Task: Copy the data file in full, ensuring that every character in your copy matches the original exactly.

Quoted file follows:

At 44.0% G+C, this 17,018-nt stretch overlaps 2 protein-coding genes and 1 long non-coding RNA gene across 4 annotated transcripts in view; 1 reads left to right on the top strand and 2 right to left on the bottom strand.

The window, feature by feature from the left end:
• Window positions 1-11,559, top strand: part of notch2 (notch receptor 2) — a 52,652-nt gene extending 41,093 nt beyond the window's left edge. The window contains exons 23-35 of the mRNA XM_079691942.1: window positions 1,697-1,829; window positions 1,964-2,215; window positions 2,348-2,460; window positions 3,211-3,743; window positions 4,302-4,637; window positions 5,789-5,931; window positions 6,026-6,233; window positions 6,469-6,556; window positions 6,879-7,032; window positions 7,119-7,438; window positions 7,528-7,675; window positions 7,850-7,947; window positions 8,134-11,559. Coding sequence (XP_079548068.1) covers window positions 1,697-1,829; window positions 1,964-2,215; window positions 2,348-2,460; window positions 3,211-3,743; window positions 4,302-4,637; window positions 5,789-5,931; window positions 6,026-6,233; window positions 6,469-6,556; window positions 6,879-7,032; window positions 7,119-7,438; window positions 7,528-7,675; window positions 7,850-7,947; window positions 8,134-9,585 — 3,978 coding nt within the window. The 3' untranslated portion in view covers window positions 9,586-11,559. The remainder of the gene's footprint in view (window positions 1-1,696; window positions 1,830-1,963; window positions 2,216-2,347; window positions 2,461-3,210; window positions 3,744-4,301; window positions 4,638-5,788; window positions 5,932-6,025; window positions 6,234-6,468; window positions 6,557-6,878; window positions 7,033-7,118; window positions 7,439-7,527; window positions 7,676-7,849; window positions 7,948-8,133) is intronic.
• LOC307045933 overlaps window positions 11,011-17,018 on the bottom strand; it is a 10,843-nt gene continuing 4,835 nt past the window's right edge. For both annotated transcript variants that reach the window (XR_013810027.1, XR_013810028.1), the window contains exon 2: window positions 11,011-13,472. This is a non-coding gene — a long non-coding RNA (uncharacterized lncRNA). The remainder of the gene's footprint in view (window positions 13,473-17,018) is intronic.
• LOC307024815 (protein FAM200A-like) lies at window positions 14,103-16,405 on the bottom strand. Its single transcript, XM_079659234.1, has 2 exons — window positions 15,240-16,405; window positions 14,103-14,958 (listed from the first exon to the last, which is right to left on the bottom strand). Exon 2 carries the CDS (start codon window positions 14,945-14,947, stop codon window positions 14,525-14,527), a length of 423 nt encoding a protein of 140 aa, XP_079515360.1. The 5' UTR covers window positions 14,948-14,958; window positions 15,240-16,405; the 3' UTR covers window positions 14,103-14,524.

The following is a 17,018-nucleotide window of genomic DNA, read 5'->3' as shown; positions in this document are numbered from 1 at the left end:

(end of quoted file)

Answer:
At 44.0% G+C, this 17,018-nt stretch overlaps 2 protein-coding genes and 1 long non-coding RNA gene across 4 annotated transcripts in view; 1 reads left to right on the top strand and 2 right to left on the bottom strand.

The window, feature by feature from the left end:
• Window positions 1-11,559, top strand: part of notch2 (notch receptor 2) — a 52,652-nt gene extending 41,093 nt beyond the window's left edge. The window contains exons 23-35 of the mRNA XM_079691942.1: window positions 1,697-1,829; window positions 1,964-2,215; window positions 2,348-2,460; window positions 3,211-3,743; window positions 4,302-4,637; window positions 5,789-5,931; window positions 6,026-6,233; window positions 6,469-6,556; window positions 6,879-7,032; window positions 7,119-7,438; window positions 7,528-7,675; window positions 7,850-7,947; window positions 8,134-11,559. Coding sequence (XP_079548068.1) covers window positions 1,697-1,829; window positions 1,964-2,215; window positions 2,348-2,460; window positions 3,211-3,743; window positions 4,302-4,637; window positions 5,789-5,931; window positions 6,026-6,233; window positions 6,469-6,556; window positions 6,879-7,032; window positions 7,119-7,438; window positions 7,528-7,675; window positions 7,850-7,947; window positions 8,134-9,585 — 3,978 coding nt within the window. The 3' untranslated portion in view covers window positions 9,586-11,559. The remainder of the gene's footprint in view (window positions 1-1,696; window positions 1,830-1,963; window positions 2,216-2,347; window positions 2,461-3,210; window positions 3,744-4,301; window positions 4,638-5,788; window positions 5,932-6,025; window positions 6,234-6,468; window positions 6,557-6,878; window positions 7,033-7,118; window positions 7,439-7,527; window positions 7,676-7,849; window positions 7,948-8,133) is intronic.
• LOC307045933 overlaps window positions 11,011-17,018 on the bottom strand; it is a 10,843-nt gene continuing 4,835 nt past the window's right edge. For both annotated transcript variants that reach the window (XR_013810027.1, XR_013810028.1), the window contains exon 2: window positions 11,011-13,472. This is a non-coding gene — a long non-coding RNA (uncharacterized lncRNA). The remainder of the gene's footprint in view (window positions 13,473-17,018) is intronic.
• LOC307024815 (protein FAM200A-like) lies at window positions 14,103-16,405 on the bottom strand. Its single transcript, XM_079659234.1, has 2 exons — window positions 15,240-16,405; window positions 14,103-14,958 (listed from the first exon to the last, which is right to left on the bottom strand). Exon 2 carries the CDS (start codon window positions 14,945-14,947, stop codon window positions 14,525-14,527), a length of 423 nt encoding a protein of 140 aa, XP_079515360.1. The 5' UTR covers window positions 14,948-14,958; window positions 15,240-16,405; the 3' UTR covers window positions 14,103-14,524.

The following is a 17,018-nucleotide window of genomic DNA, read 5'->3' as shown; positions in this document are numbered from 1 at the left end: